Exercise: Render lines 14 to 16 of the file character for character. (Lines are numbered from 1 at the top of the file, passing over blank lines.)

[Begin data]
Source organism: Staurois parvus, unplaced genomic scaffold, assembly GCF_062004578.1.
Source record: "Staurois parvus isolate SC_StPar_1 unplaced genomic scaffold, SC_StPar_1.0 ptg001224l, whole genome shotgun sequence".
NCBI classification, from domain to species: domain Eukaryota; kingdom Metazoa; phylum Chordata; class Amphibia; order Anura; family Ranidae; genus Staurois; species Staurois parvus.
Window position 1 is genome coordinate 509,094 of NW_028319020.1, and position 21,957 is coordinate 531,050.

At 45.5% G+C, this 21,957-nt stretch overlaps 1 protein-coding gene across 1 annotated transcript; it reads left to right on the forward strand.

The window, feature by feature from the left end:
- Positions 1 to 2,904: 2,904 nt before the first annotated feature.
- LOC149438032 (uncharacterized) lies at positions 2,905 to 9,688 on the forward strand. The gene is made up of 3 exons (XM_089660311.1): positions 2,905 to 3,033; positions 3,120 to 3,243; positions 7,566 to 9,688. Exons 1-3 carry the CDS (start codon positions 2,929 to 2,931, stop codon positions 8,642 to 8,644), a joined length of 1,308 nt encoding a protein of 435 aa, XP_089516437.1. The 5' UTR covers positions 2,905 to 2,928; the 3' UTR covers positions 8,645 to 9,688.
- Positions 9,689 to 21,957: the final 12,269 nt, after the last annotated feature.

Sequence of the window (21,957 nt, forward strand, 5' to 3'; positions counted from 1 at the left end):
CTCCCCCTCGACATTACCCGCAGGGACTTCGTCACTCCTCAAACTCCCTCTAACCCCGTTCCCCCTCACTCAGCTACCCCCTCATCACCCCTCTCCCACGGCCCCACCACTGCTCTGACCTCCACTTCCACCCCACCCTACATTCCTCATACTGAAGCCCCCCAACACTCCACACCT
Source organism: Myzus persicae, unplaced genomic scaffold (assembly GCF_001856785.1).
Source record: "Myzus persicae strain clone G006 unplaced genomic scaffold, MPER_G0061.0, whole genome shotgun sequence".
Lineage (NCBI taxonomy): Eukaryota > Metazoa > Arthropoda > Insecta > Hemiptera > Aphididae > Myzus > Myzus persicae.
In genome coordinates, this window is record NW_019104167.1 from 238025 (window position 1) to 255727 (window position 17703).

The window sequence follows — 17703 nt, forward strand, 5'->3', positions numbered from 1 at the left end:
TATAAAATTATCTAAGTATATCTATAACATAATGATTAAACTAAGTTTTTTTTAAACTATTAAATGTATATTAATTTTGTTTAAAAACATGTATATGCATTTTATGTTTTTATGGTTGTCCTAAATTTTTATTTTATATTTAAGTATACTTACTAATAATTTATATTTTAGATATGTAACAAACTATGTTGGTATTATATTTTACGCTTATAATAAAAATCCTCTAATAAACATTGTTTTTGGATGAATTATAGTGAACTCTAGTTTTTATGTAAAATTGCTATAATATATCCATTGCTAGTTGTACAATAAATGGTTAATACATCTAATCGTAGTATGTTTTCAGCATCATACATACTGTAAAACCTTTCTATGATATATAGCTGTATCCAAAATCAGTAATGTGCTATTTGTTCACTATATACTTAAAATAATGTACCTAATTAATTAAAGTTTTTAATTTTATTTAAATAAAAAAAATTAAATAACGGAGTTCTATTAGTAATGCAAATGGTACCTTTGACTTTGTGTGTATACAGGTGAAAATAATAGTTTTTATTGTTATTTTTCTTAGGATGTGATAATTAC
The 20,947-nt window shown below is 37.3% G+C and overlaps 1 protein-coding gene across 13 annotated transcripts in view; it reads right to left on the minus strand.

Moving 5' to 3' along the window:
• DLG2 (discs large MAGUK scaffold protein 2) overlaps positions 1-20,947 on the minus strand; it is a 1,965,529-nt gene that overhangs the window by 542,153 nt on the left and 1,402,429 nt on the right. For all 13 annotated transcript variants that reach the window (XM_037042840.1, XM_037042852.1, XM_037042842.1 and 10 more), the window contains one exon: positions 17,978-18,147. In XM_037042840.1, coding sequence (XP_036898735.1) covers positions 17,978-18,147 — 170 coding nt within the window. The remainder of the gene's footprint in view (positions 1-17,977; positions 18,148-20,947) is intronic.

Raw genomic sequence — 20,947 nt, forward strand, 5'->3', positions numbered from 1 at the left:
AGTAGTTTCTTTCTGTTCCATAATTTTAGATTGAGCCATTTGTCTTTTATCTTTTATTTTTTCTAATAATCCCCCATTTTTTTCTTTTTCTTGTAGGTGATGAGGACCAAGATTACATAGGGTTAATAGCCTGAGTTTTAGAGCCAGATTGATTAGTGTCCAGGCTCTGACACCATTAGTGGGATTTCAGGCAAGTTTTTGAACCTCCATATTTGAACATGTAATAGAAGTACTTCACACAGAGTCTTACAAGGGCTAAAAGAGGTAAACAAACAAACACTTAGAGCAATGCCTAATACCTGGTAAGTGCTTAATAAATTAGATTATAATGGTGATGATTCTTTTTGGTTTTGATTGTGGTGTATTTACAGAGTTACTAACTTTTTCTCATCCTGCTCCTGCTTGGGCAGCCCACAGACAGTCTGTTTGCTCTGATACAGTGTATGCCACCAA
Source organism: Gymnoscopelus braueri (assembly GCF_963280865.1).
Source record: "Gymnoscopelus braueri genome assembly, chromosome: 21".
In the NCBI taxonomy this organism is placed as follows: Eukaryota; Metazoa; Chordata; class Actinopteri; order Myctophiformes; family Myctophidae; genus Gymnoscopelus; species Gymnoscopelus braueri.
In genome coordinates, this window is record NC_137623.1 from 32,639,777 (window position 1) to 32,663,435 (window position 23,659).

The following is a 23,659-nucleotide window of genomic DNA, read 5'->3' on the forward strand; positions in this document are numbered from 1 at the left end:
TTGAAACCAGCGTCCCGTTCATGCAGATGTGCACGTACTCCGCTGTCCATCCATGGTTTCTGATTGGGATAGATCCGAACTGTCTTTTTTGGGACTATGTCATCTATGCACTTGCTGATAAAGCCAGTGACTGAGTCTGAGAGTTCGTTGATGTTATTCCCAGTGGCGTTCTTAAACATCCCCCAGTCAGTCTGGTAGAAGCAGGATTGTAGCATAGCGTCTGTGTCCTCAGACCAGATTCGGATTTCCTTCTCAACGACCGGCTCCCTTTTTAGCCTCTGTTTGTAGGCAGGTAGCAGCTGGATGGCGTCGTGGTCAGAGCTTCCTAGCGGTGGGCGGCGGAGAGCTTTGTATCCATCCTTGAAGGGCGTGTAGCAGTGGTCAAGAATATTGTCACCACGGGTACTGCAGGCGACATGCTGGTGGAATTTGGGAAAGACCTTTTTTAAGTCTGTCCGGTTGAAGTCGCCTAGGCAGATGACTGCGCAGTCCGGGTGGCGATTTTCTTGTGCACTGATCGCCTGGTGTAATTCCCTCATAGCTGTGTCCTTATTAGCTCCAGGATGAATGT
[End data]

Lineage (NCBI taxonomy): Eukaryota > Metazoa > Arthropoda > Insecta > Hemiptera > Aphididae > Myzus > Myzus persicae.
In genome coordinates, this window is record NW_019104167.1 from 238025 (window position 1) to 255727 (window position 17703).

The window sequence follows — 17703 nt, forward strand, 5'->3', positions numbered from 1 at the left end: